Richard Baxter of Kidderminster
by Leonard Ravenhill
Scriptural pedigree is fascinating: “Isaac begat Jacob; Jacob begat the twelve patriarchs. . . .” No less intriguing is evangelical pedigree: “Walter Craddock begat Richard Baxter; Richard Baxter, through his fiery preaching and writings, begat a multitude that no man could number.”
Richard Baxter was born in London in 1615. I know no date for his conversion. He “felt a great pull on his soul” about the year 1634 from the anointed preaching of Walter Craddock and Joseph Symonds.
Step back a little and get a picture of the lean, lanky Richard Baxter strolling as a teenager through the woods and meditating amidst the fragrance of wild nature. He is mentally masticating the thoughts derived from three writers of his time – Bunny, Sibbes, and Perkins. From confusion he merges to conviction, from there to conversion, and then to confession of Christ.
After Baxter’s marvellous regeneration, the things of earth grew strangely dim, and he lived, moved, and had his being in God. He had in his soul the blaze of a seraph and tried to cram eternity into a lifetime.
Within four years after his personal surrender to Christ, he was ordained (1641) and appointed to the church at Kidderminster, England.
Baxter was opposed to the idea that in order to minister in the things of God a man must have the ordination of the bishops and pass through the schools of learning. He declared that he feared no man’s displeasure nor hoped for any man’s preferment. The latter phrase he proved by refusing a bishop’s miter.
Let us now glimpse Baxter as a preacher, revivalist, and soul-winner. No gladiator ever watched the eye of a Caesar or yearned for the plaudits of men for his skill as much as this tireless Puritan looked into the face of his God in prayer and listened for the sweet voice of the Spirit. No miser ever loved his gold as Baxter loved souls. No man, trapped by human love, ever wooed a maid as this man pled with impenitent sinners. His couplet was true:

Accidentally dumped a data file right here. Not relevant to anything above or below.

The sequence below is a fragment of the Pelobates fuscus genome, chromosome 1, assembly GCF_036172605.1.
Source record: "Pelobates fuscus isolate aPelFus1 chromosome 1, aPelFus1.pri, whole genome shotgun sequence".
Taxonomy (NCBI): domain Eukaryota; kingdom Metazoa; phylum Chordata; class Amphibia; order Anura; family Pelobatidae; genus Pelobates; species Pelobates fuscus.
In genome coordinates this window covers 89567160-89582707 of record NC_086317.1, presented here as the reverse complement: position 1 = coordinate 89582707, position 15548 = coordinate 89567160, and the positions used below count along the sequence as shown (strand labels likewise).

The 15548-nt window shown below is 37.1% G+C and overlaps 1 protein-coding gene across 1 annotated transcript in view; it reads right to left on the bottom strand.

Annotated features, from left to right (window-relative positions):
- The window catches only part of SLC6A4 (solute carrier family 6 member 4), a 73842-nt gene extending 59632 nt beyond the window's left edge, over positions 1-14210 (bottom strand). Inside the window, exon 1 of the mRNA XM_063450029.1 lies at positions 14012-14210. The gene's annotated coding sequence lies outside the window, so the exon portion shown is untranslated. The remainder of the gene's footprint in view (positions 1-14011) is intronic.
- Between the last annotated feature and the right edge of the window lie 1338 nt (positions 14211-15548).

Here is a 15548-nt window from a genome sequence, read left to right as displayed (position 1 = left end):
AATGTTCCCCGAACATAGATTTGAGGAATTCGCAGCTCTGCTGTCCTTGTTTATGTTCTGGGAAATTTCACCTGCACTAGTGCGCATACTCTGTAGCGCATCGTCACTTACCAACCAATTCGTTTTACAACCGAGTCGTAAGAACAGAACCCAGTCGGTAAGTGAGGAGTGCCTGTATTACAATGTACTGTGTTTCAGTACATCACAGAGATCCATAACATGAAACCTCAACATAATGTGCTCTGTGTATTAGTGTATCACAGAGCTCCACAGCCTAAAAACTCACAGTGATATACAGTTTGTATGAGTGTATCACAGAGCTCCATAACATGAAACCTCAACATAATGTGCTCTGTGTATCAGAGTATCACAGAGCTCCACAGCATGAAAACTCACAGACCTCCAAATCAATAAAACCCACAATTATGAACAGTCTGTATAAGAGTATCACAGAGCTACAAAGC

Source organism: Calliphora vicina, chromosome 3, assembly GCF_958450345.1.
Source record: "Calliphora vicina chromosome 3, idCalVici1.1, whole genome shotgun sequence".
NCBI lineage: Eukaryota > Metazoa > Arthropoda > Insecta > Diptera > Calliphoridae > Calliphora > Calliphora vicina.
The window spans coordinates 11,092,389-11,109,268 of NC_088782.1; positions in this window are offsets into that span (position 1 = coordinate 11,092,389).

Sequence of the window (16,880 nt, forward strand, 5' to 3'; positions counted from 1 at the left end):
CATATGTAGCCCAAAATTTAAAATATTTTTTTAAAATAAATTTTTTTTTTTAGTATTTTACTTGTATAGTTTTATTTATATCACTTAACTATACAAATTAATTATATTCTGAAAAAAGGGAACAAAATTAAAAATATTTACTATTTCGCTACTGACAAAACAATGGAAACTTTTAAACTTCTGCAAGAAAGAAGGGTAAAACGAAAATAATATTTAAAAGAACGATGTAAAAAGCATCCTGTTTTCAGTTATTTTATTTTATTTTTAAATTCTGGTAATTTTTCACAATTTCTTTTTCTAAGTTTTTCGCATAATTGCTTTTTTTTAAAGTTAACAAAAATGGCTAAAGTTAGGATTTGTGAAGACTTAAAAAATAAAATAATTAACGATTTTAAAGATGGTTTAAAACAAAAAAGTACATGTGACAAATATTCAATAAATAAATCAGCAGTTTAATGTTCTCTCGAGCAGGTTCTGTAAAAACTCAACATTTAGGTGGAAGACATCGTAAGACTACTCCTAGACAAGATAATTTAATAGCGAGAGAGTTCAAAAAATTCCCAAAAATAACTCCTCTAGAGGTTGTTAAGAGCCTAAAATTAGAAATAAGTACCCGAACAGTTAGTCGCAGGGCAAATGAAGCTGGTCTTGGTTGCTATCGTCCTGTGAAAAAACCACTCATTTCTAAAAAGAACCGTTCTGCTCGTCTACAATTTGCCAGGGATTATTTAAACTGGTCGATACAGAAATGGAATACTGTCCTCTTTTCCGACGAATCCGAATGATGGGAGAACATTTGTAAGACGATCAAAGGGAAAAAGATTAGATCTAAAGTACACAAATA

“I preached as never sure to preach again,
And as a dying man to dying men.”
It might be a bitter herb for us present-day ministers to chew when we say that converts often take upon themselves the likeness of their spiritual father. Sparks from the soul of Baxter seem to have fallen on the souls that he so visibly affected for his Lord. Here is his record: “Day and night they thirsted after the salvation of their neighbors. ”
The outcome of this contagious passion is best measured by Baxter’s own words: “To the praise of my gracious Master.. . the church at Kidderminster became so full on the Lord’s Day that we had to build galleries to contain all the people. Our weekday meetings also were always full. On the Lord’s Day all disorder became quite banished out of the town. As you passed along the streets on the Sabbath morning, you might hear a hundred households singing psalms at their family worship. In a word, when I came to Kidderminster, there was only about one family in a whole street that worshipped God and called upon His name. When I left, there were some streets where not a family did not do so. And though we had 600 communicants, there were not twelve in whose salvation I had not perfect confidence.”
Hear his answer to the taunt that he was idle: “The worst I wish you is that you had my ease instead of your labor. I have reason to take myself for the least of all saints, and yet I fear not to tell the accuser that in comparison to mine, I take the labor of most of the town’s tradesmen to be a pleasure to the body, though I would not exchange it with the greatest prince. Their labor preserveth health; mine consumeth it. They work in ease; I in continual pain. They have hours and days of recreation; I have scarce time to eat and drink. Nobody molesteth them for their labor; the more I do, the more hatred and trouble I draw upon me.”
The leading theologians of our day “work out religious theories,” but – and note this well – they are not known as soul-winners. My gripe against the leading theologians of our day is that they are Bible critics lounging on flowery beds of ease and offer us from their sinecures mental suits of tailor-made theology.